Popular peer-to-peer payment service Venmo is under investigation by the Federal Trade Commission in connection with possible unfair and deceptive practices.
It’s the latest sign of increased regulatory scrutiny of emerging financial technology firms, and at least the second time Venmo may have run afoul of regulators.
Venmo’s parent, San Jose payments giant PayPal Holdings Inc., disclosed the investigation Thursday in a filing with the Securities and Exchange Commission.
The FTC, which enforces consumer protection and antitrust laws, in March demanded documents and other information from PayPal “to determine whether we, through our Venmo service, have been or are engaged in deceptive or unfair practices in violation of the Federal Trade Commission Act,” the company reported.
FTC spokesman Jay Mayfield confirmed the company is under investigation but declined to provide additional details.
PayPal spokeswoman Amanda Miller said the company is cooperating with the commission.
“We are completely aligned with regulators in their efforts to ensure that consumers have positive experiences when using our services,” Miller said in an emailed statement. “We consult and collaborate with regulators and work hard to comply with laws and regulations in the markets where we do business, around the world.”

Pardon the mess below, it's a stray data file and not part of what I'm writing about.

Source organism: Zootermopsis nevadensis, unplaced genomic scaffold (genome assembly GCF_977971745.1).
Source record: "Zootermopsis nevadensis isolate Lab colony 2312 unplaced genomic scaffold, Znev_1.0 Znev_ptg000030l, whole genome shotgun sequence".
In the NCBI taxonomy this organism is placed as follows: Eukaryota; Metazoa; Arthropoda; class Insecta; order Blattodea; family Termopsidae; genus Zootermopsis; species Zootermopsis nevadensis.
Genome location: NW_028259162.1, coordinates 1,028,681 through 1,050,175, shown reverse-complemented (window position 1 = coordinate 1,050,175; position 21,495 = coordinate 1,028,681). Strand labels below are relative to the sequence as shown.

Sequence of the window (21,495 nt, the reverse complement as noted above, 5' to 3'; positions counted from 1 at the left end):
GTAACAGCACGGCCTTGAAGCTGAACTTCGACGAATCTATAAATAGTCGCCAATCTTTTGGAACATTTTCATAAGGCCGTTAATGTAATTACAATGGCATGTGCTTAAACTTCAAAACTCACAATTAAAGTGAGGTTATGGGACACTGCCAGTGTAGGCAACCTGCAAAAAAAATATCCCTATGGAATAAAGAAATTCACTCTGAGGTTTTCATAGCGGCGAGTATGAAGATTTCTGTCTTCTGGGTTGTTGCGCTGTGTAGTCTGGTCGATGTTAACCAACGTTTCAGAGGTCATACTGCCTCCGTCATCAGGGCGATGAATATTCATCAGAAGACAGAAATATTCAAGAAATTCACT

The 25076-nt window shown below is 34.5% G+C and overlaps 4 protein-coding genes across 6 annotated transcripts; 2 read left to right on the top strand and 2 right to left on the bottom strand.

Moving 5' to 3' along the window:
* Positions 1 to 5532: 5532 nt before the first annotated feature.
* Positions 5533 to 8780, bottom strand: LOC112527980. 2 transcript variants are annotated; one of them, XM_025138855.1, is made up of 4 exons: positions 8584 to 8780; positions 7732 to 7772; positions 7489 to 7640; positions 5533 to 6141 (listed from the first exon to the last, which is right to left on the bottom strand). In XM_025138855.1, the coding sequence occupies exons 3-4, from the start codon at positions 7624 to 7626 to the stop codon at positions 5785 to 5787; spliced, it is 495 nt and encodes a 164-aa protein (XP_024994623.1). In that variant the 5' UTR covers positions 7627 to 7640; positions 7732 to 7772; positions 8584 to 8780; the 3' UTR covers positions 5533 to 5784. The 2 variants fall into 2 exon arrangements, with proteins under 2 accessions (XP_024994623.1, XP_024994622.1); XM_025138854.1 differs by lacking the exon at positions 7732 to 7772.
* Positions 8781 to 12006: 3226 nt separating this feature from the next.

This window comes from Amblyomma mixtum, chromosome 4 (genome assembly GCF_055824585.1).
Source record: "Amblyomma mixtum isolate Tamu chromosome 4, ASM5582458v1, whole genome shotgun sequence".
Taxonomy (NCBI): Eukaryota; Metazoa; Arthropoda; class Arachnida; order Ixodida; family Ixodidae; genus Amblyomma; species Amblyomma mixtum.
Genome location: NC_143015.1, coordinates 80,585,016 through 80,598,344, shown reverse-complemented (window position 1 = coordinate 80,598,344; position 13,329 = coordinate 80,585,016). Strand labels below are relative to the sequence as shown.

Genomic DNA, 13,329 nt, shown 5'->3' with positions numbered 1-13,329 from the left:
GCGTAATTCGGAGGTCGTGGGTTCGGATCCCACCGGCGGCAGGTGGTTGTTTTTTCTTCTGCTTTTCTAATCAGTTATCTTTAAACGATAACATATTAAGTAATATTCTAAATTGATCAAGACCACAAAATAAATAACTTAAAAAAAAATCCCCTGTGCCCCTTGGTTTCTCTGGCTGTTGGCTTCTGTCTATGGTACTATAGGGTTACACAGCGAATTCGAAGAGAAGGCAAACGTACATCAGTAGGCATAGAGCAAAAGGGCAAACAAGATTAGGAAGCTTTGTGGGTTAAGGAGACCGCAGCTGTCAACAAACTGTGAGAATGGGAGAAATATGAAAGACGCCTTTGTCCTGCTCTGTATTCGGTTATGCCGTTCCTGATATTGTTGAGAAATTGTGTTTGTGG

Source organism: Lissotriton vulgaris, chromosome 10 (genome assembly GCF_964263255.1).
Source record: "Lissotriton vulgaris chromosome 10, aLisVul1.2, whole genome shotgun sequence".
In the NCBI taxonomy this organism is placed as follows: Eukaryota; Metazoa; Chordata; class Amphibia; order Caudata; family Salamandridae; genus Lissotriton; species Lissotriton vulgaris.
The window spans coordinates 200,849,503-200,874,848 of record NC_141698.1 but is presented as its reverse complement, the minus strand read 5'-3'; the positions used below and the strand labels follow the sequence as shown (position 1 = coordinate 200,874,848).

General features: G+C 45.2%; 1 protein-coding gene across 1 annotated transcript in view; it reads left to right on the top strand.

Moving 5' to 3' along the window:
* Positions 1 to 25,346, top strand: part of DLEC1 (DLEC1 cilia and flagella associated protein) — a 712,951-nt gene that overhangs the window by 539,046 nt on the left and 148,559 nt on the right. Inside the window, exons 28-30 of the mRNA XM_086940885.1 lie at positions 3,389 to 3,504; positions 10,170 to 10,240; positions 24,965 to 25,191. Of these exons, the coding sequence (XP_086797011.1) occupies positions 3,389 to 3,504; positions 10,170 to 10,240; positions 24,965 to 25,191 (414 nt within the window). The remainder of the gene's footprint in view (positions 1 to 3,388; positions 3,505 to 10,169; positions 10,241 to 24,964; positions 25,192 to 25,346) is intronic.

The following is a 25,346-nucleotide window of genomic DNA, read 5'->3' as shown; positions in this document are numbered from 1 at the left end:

The Federal Trade Commission Act generally prohibits unfair and deceptive practices across a wide range of industries. Often, violations of the act amount to a lack of disclosure about fees or other practices.
In the case of Venmo, there’s little indication of what the commission could be looking for.
The service, which allows users to send money to each other using a smartphone app, is free for users who link their Venmo accounts to bank accounts or most debit cards. Venmo charges a 3 percent fee to transfer money from credit cards and some debit cards.